Wednesday, 2 June 2010

What's the time?

Neanderthals in the news again, this time with a story about some tools found in roadworks in Kent. On the face of it, the story itself is an interesting one, with the sediments containing the finds being dated at between 100 and 110 thousand years ago. Significant because Britain is generally thought to have been empty of people - Neanderthal and Homo sapiens - at the time. This was at the start of the last Ice Age and around 40,000 years before the island was supposedly inhabited by hominids again. It's known Neanderthals were nearby in Northern France at this time, and to me it seems unlikely there weren't a few making it over the relatively short stretch of water and ice. Sea levels were fluctuating considerably and there were at least patches of land in what's now the Channel at time between 100,000 and 60,000 years ago. They weren't known as seafarers, but the lure of all those tasty mammoth would have been a powerful draw.

The point I'd like to take up, though, is the reservations of others in the scientific community about the accuracy of the dating technique used by the research team. Given that the point of the story here is that the dating of the finds puts Neanderthals in Britain well before it had been thought they'd arrived - it all falls down if the technique used is not scientifically robust. In this case, the team from the University of Southampton and Oxford Archaeology used Optically Stimulated Luminescence (OSL) which measures the length of time since some minerals were exposed to daylight. It can be a useful and reliable dating tool within certain parameters. Some have pointed out that these dates are at - or exceed - the limits of time range of OSL's effective application, which may throw a little doubt over the results obtained.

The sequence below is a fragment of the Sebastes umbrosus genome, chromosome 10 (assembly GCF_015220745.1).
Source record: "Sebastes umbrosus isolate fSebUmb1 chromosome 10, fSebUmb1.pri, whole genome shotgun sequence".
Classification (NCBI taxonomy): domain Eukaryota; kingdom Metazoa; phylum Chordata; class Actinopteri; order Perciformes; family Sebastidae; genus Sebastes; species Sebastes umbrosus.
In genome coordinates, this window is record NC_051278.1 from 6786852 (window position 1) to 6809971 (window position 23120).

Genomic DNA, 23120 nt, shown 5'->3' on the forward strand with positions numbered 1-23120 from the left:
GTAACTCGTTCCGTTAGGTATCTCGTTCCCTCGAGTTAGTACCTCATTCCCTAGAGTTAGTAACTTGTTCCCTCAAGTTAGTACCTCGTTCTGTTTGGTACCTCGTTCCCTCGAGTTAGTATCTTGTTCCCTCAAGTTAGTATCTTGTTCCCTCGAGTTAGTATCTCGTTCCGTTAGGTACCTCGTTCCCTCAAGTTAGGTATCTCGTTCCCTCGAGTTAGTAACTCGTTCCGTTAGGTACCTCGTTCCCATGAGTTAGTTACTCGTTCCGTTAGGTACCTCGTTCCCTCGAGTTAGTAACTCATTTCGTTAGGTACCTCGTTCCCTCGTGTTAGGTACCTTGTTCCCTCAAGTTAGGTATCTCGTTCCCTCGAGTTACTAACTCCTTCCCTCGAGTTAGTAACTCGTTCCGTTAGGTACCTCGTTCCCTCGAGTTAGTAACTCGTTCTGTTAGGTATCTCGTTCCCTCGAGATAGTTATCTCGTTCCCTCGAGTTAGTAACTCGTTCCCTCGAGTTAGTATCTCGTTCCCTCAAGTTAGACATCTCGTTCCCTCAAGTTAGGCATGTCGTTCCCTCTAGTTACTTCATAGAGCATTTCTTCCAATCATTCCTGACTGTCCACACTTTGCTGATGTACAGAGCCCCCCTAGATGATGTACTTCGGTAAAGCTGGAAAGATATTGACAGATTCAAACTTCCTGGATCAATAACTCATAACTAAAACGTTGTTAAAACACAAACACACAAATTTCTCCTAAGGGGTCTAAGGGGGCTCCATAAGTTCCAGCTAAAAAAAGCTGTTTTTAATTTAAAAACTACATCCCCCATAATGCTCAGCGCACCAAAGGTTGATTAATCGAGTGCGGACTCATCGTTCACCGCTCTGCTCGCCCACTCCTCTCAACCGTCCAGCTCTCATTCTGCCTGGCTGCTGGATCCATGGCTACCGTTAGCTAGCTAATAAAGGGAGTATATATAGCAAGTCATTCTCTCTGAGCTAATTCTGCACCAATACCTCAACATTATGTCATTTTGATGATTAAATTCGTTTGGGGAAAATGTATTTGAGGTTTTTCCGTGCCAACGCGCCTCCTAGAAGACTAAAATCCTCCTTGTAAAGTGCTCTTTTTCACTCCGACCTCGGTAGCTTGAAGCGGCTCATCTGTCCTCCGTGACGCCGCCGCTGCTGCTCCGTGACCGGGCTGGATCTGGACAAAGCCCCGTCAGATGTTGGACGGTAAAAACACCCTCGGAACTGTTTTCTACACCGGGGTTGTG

I have a bit of a personal issue with this topic. Proponents of Young Earth Creationism are keen to attack geological and archaeological dating techniques, and I get to meet a few of them - only now and again - in the shop. It's usually an interesting experience, and usually frustrating. Without wishing to tar them all with the same brush, typically they have the idea that there is a large body of scientists that doubt the efficacy of dating techniques. This is not the case. There are, of course, scientists out there with these beliefs, but they are a tiny minority. Young Earthers seem to think that if they can discredit carbon dating - almost always the only method they have heard about - all of natural science will collapse and people will turn to religion. Presumably theirs.

There are a number of tried and tested approaches used to determine the age of rocks or sediments which produce repeatable results and can very often be cross-checked with more than one technique. Their reliability is not in any doubt when used correctly. So - where a dating method is used with surprising results or in potentially ineffective circumstances it is vital that the evidence and outcomes are examined more critically than ever. The scientific process relies on impartial observation and careful peer review. It's worth being as sure as you can be, and worth admitting when you aren't.

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